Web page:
No worries at all. Thanks for getting back to us about this.
I moved your post off the 3018 Maxx thread because the Ortur has some pretty significantly different software (and hardware) and so Gil @OrturTech can comment on it.
If this is an emerging concern I’d like to know more and how it could be avoided or be more readily detected.
There is nothing on ortur/Lightburn that could cause such a high cpu usage. I would think if the gcode stream was so heavy that it would cause 100% cpu load lightburn wouldnt load on the first place
Something else must be going on
What i would do would be
a) export design as gcode - Save Gcode in lightburn > save to desktop test.gcode
b) install or run lasergrbl → run the gcode file and monitor task bar
First of all, my apologizes for crashing in on the other post. I chimed in because I thought they might have a similar cause. I do not believe that Lightburn is what’s causing my firewall/anti-virus to freak out. From what I’ve reading online over the last week, it’s that these programs themselves (ZoneAlarm and Windows Defender) have services running in the background that will randomly max out the CPU usage. When I googled each of these services (Check Point Sandblast Agent Threat Emulation was one of them) they were all showing issues with high CPU usage in Windows 10. So, LightBurn is not the problem, it’s the other programs that are causing the issue. I only mentioned it in the other thread in case he was running into the same issue as I was with Windows 10/11 and CPU usage. Sorry for the confusion I may have caused, it was not my intent. I have since disabled those programs and the problem seems to have gone away (for now anyway ). As to Gil’s point, I don’t think it matters which program is outputting to my laser if the problem is Windows itself, or at least Windows running on my micro PC.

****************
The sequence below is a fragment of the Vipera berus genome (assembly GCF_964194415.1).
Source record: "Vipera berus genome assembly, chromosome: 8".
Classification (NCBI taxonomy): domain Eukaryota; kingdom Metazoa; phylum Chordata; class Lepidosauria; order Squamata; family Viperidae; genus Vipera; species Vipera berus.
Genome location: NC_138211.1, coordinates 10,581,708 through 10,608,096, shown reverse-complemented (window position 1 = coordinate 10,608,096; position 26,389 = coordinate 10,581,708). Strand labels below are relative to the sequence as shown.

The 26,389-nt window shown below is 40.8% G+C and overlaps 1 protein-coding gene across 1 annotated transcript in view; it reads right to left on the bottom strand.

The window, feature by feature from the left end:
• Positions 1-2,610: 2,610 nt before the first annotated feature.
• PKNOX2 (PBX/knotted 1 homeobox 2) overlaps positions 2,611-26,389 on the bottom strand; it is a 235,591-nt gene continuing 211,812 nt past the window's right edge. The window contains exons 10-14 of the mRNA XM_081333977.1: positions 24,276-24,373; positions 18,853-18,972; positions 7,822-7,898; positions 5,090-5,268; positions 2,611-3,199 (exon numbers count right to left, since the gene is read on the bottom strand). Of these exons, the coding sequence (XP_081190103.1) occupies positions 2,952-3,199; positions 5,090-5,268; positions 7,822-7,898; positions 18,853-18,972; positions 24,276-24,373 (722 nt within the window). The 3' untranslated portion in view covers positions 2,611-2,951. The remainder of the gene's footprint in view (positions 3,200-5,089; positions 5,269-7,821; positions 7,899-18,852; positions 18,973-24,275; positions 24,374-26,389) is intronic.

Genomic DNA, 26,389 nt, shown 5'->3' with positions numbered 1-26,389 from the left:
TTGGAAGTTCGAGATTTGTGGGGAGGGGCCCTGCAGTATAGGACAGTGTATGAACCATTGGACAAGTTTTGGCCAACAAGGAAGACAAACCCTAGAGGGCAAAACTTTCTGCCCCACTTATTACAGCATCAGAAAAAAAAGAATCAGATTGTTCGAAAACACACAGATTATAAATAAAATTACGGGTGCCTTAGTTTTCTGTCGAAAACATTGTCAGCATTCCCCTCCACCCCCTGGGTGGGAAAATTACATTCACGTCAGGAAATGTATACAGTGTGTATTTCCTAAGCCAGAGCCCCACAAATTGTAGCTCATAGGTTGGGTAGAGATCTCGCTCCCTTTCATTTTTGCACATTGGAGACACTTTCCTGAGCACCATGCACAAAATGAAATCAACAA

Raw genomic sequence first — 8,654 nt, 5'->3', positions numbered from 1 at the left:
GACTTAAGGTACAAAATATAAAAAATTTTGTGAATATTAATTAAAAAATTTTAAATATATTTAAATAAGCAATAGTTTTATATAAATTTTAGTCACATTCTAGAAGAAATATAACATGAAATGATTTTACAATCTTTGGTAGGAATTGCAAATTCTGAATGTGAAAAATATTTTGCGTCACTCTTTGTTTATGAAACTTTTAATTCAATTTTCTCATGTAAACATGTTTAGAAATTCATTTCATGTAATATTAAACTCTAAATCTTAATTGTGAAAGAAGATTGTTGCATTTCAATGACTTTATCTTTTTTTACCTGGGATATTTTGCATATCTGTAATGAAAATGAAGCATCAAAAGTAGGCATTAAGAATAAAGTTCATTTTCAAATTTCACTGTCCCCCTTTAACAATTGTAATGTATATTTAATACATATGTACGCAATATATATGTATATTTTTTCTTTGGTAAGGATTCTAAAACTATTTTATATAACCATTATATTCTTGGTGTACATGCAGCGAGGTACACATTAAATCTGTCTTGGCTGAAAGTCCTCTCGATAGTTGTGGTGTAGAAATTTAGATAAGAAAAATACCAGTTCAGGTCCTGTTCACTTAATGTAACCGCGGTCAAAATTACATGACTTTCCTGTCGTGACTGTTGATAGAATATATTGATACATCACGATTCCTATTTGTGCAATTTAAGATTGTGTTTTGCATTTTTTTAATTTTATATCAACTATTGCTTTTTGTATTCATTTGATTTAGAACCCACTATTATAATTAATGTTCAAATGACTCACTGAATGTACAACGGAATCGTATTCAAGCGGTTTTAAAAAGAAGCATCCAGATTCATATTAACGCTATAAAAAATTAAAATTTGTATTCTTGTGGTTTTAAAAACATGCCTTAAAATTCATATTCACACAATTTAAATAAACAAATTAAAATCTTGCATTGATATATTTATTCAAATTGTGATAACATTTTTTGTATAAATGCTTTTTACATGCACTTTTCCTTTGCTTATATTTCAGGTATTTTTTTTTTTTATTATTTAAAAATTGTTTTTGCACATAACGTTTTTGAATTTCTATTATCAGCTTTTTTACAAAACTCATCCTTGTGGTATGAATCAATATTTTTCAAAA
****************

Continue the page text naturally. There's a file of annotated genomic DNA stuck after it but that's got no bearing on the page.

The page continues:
Could be an interesting test to try still.
Maybe the check point thing is getting confused for such ammount of traffic via serial com and is “scanning” each bit of data for malice code/data. That woudl explain the high cpu read